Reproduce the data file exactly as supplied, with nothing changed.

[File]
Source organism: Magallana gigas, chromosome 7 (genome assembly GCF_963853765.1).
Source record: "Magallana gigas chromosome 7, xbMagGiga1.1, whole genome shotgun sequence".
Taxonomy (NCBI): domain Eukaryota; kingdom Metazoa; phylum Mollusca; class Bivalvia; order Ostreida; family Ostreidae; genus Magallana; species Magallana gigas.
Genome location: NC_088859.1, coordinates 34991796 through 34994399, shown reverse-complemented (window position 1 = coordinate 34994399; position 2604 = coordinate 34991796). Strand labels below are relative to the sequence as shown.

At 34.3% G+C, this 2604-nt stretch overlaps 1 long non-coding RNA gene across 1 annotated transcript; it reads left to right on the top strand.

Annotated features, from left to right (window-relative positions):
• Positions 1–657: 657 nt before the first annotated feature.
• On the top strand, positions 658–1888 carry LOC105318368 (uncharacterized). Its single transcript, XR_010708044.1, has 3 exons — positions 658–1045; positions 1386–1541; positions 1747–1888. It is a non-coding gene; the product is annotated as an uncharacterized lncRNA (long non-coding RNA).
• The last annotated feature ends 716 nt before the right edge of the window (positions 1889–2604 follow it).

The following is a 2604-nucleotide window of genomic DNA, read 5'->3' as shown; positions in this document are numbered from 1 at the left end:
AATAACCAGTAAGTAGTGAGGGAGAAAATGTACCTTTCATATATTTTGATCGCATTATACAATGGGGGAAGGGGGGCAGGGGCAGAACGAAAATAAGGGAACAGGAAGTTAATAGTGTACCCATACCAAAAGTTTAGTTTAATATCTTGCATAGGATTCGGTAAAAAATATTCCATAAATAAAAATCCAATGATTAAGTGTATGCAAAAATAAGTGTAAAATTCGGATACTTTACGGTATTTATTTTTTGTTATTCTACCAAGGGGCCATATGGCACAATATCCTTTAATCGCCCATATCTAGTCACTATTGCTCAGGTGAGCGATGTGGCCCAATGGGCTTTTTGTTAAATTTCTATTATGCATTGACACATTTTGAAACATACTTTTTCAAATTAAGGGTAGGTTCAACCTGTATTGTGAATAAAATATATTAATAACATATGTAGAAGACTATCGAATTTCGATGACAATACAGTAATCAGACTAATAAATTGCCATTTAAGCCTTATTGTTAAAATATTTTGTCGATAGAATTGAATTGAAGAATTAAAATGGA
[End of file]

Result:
Source organism: Magallana gigas, chromosome 7 (genome assembly GCF_963853765.1).
Source record: "Magallana gigas chromosome 7, xbMagGiga1.1, whole genome shotgun sequence".
Taxonomy (NCBI): domain Eukaryota; kingdom Metazoa; phylum Mollusca; class Bivalvia; order Ostreida; family Ostreidae; genus Magallana; species Magallana gigas.
Genome location: NC_088859.1, coordinates 34991796 through 34994399, shown reverse-complemented (window position 1 = coordinate 34994399; position 2604 = coordinate 34991796). Strand labels below are relative to the sequence as shown.

At 34.3% G+C, this 2604-nt stretch overlaps 1 long non-coding RNA gene across 1 annotated transcript; it reads left to right on the top strand.

Annotated features, from left to right (window-relative positions):
• Positions 1–657: 657 nt before the first annotated feature.
• On the top strand, positions 658–1888 carry LOC105318368 (uncharacterized). Its single transcript, XR_010708044.1, has 3 exons — positions 658–1045; positions 1386–1541; positions 1747–1888. It is a non-coding gene; the product is annotated as an uncharacterized lncRNA (long non-coding RNA).
• The last annotated feature ends 716 nt before the right edge of the window (positions 1889–2604 follow it).

The following is a 2604-nucleotide window of genomic DNA, read 5'->3' as shown; positions in this document are numbered from 1 at the left end:
AATAACCAGTAAGTAGTGAGGGAGAAAATGTACCTTTCATATATTTTGATCGCATTATACAATGGGGGAAGGGGGGCAGGGGCAGAACGAAAATAAGGGAACAGGAAGTTAATAGTGTACCCATACCAAAAGTTTAGTTTAATATCTTGCATAGGATTCGGTAAAAAATATTCCATAAATAAAAATCCAATGATTAAGTGTATGCAAAAATAAGTGTAAAATTCGGATACTTTACGGTATTTATTTTTTGTTATTCTACCAAGGGGCCATATGGCACAATATCCTTTAATCGCCCATATCTAGTCACTATTGCTCAGGTGAGCGATGTGGCCCAATGGGCTTTTTGTTAAATTTCTATTATGCATTGACACATTTTGAAACATACTTTTTCAAATTAAGGGTAGGTTCAACCTGTATTGTGAATAAAATATATTAATAACATATGTAGAAGACTATCGAATTTCGATGACAATACAGTAATCAGACTAATAAATTGCCATTTAAGCCTTATTGTTAAAATATTTTGTCGATAGAATTGAATTGAAGAATTAAAATGGA